CHICAGO (WLS) -- More details emerged Friday about the decision to build President Barrack Obama's library in Chicago. It will be located near the University of Chicago campus on the city's South Side.
There has been a lot of concern about any proposed site on the South Side, including the lack of an adult trauma center, as well as the use of public space, but as an example of how things are changing, Friends of the Park issued a statement beginning with, "Welcome home, President Obama."
It is early in a process that seems to be moving forward and toward Chicago.
As visitors check out the presidential libraries in other part of the country, Chicagoans await their turn. Details about the Obama Presidential Library are expected to formally be released in the next two weeks.
Friday, Governor Bruce Rauner is to sign legislation that paves the way for use of Washington Park or Jackson Park to host the library.
"This is about bringing a spark to an area that needs it," said State Sen. Kwame Raoul (D-Hyde Park). "I was pleased to hear the governor was going to be signing the legislature."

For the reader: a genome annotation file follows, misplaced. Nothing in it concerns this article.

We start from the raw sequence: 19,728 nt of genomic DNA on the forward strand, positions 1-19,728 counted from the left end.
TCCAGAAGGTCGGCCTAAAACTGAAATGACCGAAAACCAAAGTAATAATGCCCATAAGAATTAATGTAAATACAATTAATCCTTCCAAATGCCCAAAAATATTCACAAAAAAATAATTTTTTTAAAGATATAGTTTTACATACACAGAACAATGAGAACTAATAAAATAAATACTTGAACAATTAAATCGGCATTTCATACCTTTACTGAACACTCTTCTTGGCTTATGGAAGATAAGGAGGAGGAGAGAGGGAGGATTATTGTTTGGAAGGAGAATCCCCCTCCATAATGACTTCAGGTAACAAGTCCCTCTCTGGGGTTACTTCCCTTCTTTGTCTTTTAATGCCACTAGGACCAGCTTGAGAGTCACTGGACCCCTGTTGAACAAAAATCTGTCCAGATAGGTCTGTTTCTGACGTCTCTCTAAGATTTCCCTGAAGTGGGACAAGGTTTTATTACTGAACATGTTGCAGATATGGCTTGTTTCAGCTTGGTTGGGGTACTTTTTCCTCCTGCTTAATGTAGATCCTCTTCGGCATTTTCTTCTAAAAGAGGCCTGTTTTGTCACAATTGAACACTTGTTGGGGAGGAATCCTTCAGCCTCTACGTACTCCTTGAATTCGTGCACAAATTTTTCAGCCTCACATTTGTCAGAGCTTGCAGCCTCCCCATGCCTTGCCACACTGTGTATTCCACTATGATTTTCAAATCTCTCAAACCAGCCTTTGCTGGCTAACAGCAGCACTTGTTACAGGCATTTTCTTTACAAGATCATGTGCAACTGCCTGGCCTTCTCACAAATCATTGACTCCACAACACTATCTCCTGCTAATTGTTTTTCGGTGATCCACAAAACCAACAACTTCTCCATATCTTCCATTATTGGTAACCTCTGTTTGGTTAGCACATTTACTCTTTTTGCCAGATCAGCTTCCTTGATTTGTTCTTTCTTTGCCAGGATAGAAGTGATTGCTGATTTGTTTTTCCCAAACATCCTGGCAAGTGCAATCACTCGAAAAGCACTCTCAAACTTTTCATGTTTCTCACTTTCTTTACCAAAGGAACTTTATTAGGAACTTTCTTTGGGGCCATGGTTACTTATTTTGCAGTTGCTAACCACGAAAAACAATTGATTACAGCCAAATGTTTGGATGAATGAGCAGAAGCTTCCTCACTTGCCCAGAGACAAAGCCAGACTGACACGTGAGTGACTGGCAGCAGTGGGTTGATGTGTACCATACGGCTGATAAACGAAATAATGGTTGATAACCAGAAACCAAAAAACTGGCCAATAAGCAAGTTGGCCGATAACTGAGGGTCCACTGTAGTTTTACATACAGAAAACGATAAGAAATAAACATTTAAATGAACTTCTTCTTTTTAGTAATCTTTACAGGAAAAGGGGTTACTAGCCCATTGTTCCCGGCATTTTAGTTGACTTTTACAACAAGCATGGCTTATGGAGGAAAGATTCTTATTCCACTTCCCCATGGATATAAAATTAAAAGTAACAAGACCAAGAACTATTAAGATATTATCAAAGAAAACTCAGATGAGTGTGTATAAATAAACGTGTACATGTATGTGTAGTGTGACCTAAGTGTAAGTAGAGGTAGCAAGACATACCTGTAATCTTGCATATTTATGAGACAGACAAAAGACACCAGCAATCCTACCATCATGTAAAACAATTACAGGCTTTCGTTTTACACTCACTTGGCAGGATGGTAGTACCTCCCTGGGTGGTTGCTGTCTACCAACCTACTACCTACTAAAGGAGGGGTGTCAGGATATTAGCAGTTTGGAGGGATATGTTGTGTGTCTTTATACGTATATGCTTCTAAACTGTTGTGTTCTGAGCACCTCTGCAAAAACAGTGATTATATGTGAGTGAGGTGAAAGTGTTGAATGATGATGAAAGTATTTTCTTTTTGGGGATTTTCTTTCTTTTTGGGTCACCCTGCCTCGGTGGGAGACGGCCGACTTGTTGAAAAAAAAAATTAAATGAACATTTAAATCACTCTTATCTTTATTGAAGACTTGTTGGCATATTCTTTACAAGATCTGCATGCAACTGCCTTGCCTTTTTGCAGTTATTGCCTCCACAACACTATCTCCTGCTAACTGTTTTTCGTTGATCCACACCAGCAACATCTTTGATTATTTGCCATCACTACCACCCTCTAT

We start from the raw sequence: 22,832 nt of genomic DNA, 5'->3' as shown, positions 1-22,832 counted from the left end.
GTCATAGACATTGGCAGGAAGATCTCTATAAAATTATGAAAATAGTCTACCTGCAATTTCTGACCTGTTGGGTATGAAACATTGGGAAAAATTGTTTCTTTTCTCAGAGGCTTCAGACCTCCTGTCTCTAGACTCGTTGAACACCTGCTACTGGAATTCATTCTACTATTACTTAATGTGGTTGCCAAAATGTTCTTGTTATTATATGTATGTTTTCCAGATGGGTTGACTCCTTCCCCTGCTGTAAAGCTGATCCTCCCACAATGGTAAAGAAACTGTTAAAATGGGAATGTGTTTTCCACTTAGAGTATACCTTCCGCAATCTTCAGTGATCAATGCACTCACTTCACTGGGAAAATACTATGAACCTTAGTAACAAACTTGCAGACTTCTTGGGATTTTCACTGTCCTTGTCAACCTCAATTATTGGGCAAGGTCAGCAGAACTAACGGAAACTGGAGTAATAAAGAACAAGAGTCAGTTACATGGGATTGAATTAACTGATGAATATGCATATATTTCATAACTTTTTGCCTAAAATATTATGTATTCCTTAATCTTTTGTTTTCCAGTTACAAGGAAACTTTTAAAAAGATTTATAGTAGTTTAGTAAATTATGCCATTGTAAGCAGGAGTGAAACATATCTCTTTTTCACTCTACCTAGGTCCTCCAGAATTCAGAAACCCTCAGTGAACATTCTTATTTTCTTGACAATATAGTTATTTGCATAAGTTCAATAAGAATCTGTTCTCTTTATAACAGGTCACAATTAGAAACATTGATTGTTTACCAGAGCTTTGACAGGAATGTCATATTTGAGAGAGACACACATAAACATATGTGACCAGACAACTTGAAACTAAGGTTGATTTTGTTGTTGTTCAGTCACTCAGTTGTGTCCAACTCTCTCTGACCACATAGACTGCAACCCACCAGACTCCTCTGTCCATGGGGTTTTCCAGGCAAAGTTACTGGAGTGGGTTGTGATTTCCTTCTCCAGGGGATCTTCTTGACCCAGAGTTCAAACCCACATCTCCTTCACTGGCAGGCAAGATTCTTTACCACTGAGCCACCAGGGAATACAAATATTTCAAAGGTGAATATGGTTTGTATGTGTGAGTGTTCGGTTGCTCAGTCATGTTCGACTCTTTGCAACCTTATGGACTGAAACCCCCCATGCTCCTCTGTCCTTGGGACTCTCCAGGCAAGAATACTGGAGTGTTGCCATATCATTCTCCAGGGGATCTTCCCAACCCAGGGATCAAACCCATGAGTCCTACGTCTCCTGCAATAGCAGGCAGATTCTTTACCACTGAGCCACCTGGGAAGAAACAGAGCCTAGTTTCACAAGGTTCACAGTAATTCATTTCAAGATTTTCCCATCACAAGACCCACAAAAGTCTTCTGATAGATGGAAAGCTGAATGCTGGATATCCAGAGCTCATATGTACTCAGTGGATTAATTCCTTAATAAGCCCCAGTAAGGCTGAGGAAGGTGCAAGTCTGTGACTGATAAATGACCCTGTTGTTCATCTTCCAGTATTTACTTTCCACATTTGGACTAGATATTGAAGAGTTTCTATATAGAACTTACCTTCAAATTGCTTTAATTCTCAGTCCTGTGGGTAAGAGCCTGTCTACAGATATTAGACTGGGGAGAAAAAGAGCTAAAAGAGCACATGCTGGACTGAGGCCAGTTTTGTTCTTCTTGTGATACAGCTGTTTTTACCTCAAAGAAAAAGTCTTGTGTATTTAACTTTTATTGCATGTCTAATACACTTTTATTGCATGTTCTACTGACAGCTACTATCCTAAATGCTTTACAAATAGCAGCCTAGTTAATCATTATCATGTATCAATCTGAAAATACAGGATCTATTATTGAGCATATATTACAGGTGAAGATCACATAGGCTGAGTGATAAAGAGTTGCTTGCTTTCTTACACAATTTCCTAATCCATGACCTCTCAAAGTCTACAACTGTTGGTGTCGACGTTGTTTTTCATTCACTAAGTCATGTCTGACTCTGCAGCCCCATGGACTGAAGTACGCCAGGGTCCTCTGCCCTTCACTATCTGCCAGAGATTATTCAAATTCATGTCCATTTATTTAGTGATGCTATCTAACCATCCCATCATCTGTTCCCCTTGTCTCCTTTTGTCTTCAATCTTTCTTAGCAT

Raoul sponsored the legislation in the Senate and the library would be located in his district.
"I will exhale when I hear the formal announcement," he said. "Nothing is official until it's official."
The National Archive Office of Presidential Libraries coordinates the libraries' development and national programs.
Among the most recent the George W, Bush Presidential Library on the Southern Methodist University campus in Texas and the William J. Clinton Presidential Library in Little Rock, Arkansas.
The National Archive reports more than 2.9 million visitors to the Clinton Library and more than 700,000 to the George W. Bush Library so far.
ABC7 Eyewitness news political analyst Laura Washington says the Obama Library in this urban environment, surrounded by in predominantly African American neighborhoods, could be different.
"I think that the there's a community facet to this that has not existed with the other libraries," she said.
Washington says at this point there is lots of talk of what the library will actually bring but this is the first step.
"I can't imagine it could ever go anywhere other than the city of Chicago," she said. "The Obamas wouldn't be able to come back home, even to visit, if it didn't come to the city of Chicago.
There remain a lot of questions, but the reality is that the library is still years away and there will be a lot more discussion, especially in the next couple weeks.